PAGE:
Caught in a time warp

The CPM does not seem to have the will to leave the safety of its comfort zones and confront the people of India

Written by Paul Zacharia | Published: April 13, 2012 3:56:44 am

The CPM does not seem to have the will to leave the safety of its comfort zones and confront the people of India

The CPM’s 20th party congress in Kozhikode could be compared to a money-splurging mega-ritual a feudal lord in doldrums would conduct because family pride demanded it. Of course,in this case,money was the least of the problems,because the CPM’s muscle power for money collection is beyond belief. The congress had two sides to it. One,a show of strength for the benefit of whomsoever it may concern,especially the United Democratic Front in Kerala. And two,a show to recharge the cadres — and leaders — with the feel-good euphoria of a super-event. Like somebody waking up from a coma,the party was checking that it was still in one piece and capable of shouting slogans,collecting money and making speeches — the vital signs of life.

Of course,the 20th congress also had much business to conduct under the glare of the publicity the event produced,so that it would be seen to have been conducted by cadres,the public and other parties. The hardcore business was that of re-determination of inner party power equations and finding an answer to that enthralling question,who are the Big Bosses? Arguably,the CPM is one of the two national parties not controlled by a dynasty or a single owner-cum-investor,but a collective. That the collective often turns into a coterie has to do with the nature of power. The other party with the same credentials,let us admit,is good old BJP,because it inherited the habit from its progenitor,the RSS,which is utterly given to collective covertness.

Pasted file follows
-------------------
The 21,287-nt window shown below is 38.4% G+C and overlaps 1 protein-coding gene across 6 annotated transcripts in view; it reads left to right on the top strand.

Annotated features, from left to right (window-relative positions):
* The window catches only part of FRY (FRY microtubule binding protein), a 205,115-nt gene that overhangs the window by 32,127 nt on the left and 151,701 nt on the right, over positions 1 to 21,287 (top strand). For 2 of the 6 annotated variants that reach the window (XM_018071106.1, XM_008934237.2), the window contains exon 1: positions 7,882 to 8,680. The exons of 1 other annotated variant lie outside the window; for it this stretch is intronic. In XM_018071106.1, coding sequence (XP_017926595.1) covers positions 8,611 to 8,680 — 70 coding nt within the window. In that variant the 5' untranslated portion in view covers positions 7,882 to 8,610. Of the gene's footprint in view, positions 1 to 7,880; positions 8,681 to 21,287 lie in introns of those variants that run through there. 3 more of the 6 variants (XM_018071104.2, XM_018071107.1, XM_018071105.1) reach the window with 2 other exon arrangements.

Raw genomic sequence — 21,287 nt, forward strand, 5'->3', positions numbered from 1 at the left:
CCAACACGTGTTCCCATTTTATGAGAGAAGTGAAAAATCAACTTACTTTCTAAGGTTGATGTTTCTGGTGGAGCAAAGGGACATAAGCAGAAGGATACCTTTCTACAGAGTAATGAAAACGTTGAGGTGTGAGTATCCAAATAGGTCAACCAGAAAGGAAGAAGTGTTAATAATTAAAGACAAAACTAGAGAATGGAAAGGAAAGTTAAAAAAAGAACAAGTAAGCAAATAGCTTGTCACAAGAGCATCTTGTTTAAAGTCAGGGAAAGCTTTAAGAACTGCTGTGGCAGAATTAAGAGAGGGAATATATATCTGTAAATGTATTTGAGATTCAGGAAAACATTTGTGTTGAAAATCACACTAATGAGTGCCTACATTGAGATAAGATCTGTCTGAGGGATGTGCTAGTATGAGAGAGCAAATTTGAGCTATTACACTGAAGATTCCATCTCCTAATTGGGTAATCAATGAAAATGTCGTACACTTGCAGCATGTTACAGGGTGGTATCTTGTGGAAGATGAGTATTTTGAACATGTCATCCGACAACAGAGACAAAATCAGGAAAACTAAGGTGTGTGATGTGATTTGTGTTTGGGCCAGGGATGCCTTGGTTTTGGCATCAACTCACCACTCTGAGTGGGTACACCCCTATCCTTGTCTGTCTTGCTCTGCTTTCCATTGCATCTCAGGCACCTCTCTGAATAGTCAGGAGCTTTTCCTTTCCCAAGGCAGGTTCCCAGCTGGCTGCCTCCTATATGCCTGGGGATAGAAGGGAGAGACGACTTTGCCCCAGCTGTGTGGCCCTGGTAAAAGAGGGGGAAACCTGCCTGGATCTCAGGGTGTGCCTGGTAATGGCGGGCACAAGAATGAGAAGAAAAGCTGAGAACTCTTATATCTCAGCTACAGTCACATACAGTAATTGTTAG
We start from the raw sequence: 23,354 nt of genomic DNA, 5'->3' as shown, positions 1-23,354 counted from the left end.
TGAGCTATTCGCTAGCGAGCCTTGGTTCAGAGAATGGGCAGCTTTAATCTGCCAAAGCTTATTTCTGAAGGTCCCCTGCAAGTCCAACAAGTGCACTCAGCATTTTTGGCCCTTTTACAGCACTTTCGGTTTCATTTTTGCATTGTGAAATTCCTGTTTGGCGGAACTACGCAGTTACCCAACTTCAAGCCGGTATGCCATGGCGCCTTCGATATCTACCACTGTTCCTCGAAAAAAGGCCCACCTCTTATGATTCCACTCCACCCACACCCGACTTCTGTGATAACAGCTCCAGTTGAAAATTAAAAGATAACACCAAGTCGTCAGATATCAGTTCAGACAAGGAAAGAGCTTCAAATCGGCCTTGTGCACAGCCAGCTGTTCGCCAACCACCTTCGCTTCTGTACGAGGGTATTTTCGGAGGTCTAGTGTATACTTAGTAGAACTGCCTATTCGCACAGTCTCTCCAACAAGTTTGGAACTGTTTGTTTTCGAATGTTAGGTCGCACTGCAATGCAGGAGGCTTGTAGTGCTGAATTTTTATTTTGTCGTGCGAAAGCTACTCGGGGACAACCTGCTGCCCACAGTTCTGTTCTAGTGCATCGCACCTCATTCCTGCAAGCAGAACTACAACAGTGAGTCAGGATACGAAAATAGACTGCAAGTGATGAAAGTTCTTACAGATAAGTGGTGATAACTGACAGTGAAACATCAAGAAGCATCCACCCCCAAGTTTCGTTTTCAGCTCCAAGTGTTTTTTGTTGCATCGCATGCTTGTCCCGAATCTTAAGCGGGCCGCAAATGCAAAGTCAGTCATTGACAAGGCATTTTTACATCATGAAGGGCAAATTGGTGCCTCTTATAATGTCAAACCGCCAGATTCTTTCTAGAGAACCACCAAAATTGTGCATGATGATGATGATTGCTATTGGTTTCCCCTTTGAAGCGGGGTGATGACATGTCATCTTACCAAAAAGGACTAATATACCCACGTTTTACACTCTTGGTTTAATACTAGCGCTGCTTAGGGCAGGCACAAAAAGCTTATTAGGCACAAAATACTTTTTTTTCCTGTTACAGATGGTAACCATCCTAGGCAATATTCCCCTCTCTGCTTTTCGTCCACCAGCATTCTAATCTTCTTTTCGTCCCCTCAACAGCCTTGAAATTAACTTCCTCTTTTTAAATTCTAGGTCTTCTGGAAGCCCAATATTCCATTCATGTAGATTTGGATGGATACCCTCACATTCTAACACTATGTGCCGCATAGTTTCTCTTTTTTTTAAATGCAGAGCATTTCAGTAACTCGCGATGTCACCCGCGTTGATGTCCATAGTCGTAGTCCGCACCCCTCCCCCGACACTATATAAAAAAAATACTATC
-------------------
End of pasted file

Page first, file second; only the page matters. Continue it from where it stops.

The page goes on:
For the Kerala wing of the CPM,the congress was an important milestone in the bitter power-struggle between the “official” faction led by Pinarayi Vijayan,and the motley,no-holds-barred crowd of ancient believers led by V.S. Achuthanandan. For the Pinarayi faction,the biggest gain from the congress is that Achuthanandan has been,for the time being,checkmated. The Politburo (PB) girded up its loins and denied him the coveted PB seat,giving it instead to M.A. Baby,a Pinarayi man.

What makes Achuthanandan,despite the utter disregard he flaunts for party discipline,a tempting commodity in the eyes of the PB? They think he’s a good vote-catcher,being a cunning demagogue. Could be so. But Achuthanandan,at 89,with his band of fanatic and reactionary followers can still give a hard blow to the Kerala CPM’s very soft underbelly. Very soft indeed.

The CPM today stands between a rock and a hard place. The 16 seats it has in the Lok Sabha represent just four states — West Bengal,Kerala,Tripura and Tamil Nadu — from India’s 28 states. The TN tally is just one. The CPM is 48 years old (undivided communism is nearly a hundred) as against the BJP,which is almost a baby at 32 but has managed to leave its pug marks all over — for all the wrong reasons.